Part of series: DisTex

Introducing MANTRaP


~900 words


Last modified: February 17th, 12,021 HE

Prof. Veronika Koller of the Lancaster University Linguistics and English Language Department delivered a talk, on behalf of her colleagues (Lancaster University’s Jessica Aiston and Alex Krendel and Birmingham City University’s Dr Mark McGlashan), on their research into the manosphere to the DisTex research group.

After an initial content warning, Koller explained what is meant by the term manosphere—a wide-ranging term for a number of distinct, but related, communities including incels, pick-up artists (PUA), male separatists (MGTOW) and men’s rights activists (MRAs). Incels, with their links to violent attacks, have garnered the most media attention in recent years, but Koller identified all of the communities as united in their legitimisation of misogyny through the adoption of red pill philosophy.

An intertextual reference to a scene from The Matrix (itself an intertextual reference to Alice in Wonderland), the philosophy proposes that one who has taken the red pill has come to realise that society is biased against men and boys and dominated by man-hating feminists. As a productive noun phrase, there is also talk of: the blue pill (i.e., the state of ignorance attested to the non-red-pilled); purple and pink pills (relating to transgenderism); and the black pill (a symbol of the incel’s sense of fatalism).

Koller introduced the MANTRaP project as interested in systemically describing the language of the manosphere and raising awareness of the discourse’s seeping into mainstream media. She also presented a selection of other research into the topic, such as an analysis of the 26 required readings of the r/TheRedPill subreddit and evidence of a migration from less-extreme manosphere communities (e.g., MRAs and PUA) to more-extreme ones (e.g., incels and MGTOW), possibly due to disillusionment. Koller also highlighted some of the group’s research that analysed the community as a whole, rather than individual communities.

To begin with, Koller presented research into the use of dehumanising metaphors in incel discourse. With a corpus of 67,000 words from 50 threads on the now-banned subreddit r/braincel (-cel being an equally versatile morpheme, in this case referring to those incels who feel their intelligence to be above-average), keyword analysis demonstrated that incels (like the manosphere in general) have a strongly hierarchical worldview, with men ranked into a range of tiers. In contrast to many other manosphere communities defined by almost comical self-aggrandisement, the incels are marked by a complete lack of self-esteem, and therefore place themselves only one rung above the bottom of their own hierarchy (above only the faggots, which Koller pointed out was not necessarily being used in a homophobic sense).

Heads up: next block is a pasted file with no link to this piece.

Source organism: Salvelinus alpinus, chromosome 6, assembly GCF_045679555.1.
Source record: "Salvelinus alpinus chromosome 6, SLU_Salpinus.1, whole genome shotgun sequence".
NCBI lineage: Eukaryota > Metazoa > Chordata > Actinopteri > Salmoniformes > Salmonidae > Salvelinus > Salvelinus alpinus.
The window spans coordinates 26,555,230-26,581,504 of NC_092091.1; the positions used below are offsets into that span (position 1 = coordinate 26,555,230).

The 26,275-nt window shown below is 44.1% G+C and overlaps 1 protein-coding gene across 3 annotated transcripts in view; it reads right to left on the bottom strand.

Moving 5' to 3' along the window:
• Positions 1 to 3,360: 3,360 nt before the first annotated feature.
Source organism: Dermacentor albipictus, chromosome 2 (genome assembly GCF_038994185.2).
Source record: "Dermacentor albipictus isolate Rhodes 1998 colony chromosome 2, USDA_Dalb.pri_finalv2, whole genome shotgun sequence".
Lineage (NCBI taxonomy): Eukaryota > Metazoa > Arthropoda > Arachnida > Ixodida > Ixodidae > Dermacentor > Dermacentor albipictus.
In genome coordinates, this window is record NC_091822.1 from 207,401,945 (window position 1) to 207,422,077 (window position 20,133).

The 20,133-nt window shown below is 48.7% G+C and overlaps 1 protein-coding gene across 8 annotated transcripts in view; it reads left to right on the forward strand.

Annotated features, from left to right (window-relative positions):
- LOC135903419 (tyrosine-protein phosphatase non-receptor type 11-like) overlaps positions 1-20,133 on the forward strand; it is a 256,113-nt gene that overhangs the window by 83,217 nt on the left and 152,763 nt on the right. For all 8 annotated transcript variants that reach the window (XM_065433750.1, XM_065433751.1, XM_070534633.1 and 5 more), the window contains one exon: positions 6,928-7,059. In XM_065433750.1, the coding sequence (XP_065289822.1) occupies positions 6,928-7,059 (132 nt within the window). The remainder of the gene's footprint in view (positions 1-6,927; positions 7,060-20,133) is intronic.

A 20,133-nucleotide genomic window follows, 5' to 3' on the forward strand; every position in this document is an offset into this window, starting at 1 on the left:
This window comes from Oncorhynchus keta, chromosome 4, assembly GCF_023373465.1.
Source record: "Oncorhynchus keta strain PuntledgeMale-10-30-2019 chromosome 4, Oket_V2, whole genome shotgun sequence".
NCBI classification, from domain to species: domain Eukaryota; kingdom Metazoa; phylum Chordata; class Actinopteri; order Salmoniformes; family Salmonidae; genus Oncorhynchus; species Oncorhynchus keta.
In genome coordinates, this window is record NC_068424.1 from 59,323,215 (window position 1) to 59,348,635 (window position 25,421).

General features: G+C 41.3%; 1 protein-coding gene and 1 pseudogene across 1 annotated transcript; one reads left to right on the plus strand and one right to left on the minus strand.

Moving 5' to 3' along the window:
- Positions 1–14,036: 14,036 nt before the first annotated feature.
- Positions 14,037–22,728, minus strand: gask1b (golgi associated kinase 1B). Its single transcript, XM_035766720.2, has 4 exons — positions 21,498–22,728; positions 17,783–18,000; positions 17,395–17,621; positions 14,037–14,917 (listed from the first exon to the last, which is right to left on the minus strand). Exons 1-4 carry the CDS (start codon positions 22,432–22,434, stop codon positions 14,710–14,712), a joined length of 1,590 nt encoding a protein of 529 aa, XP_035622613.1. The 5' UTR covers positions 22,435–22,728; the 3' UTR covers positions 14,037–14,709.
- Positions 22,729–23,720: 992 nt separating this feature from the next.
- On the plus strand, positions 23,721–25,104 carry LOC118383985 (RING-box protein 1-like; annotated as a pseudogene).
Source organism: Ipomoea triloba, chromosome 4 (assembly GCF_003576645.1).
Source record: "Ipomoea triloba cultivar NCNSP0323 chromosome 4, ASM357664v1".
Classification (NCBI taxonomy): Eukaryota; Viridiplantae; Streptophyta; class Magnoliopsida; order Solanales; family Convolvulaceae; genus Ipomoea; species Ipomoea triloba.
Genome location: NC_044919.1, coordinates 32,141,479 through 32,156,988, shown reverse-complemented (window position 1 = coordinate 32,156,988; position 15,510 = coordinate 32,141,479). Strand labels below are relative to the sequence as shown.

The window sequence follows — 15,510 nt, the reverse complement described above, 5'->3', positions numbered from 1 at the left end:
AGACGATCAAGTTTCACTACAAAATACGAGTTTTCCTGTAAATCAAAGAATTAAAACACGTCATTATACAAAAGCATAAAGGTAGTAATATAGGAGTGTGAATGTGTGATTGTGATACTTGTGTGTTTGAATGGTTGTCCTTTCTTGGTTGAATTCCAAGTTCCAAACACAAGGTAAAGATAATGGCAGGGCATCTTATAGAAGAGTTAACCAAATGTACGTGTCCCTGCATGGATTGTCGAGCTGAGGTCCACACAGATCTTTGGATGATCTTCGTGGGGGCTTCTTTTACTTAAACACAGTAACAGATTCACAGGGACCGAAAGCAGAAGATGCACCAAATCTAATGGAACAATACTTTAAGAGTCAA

The incel hierarchy of men

Women, similarly, are placed into a hierarchy based on their sexual market value. The incels’ male hierarchy, however, is also informed by appearance, and the communities spend almost as much time discussing male looks as females, to a degree that Koller felt bordered on the homoerotic. In short, incels construct themselves as normative at the level of the in-group, but non-normative in relation to society ideals (i.e., normies).

Koller then moved onto another aspect of the project, in which the language of the MGTOW is compared to that of lesbian separatists of the ’70s and ’80s. Undertaking a qualitative manual study of ten manifestos (five historic lesbian, five top-rated on r/MGTOW), the researchers found that there were many similarities. All argued for living a life as far removed from the opposite sex as possible, with both using absolute qualifiers to present opinion as fact and homogenise the out-group. Both exhibited a lack of modal terms and zero-sum thinking, suggesting that equality is not a mental model in either.

However, the researcher also identified differences. Both types of manifesto exhibited high levels of interdiscursivity, but the lesbian examples referenced revolutionary sources whilst the MGTOW examples were more interested in economic sources. The lesbian sources were also more communal in focus, whilst the MGTOW sources were more individualist. In short, the same textual features can evidently be used to express diametrically opposed ideologies.

Finally, Koller presented research into the representation of gendered social actors in the manosphere. Across all five major communities (a corpus of 10.9M words), the researchers identified 34 gendered social actors (e.g., men, boyfriend, girls, etc.) via key-key-word identification (with a roughly equal male/female split). In-group identification terms were more prominent for male acotrs, and (unsurprisingly) derogatory terms were more common for female actors.

Analysing consistent collocates for the four more frequent actors (women, girls, men and guys), the researchers identified a number of essentialist dichotomies applied to male and female actors prevalent within the manosphere: women and girls privileged over men and boys; violents towards male actors; and women and girls objectified and passivated in sexual contexts.

Koller concluded with a look at where the project was heading next, including a focus on the mainstreaming of manosphere discourse in the UK press and gaming communities and deradicalisation efforts.

There then followed a Q & A.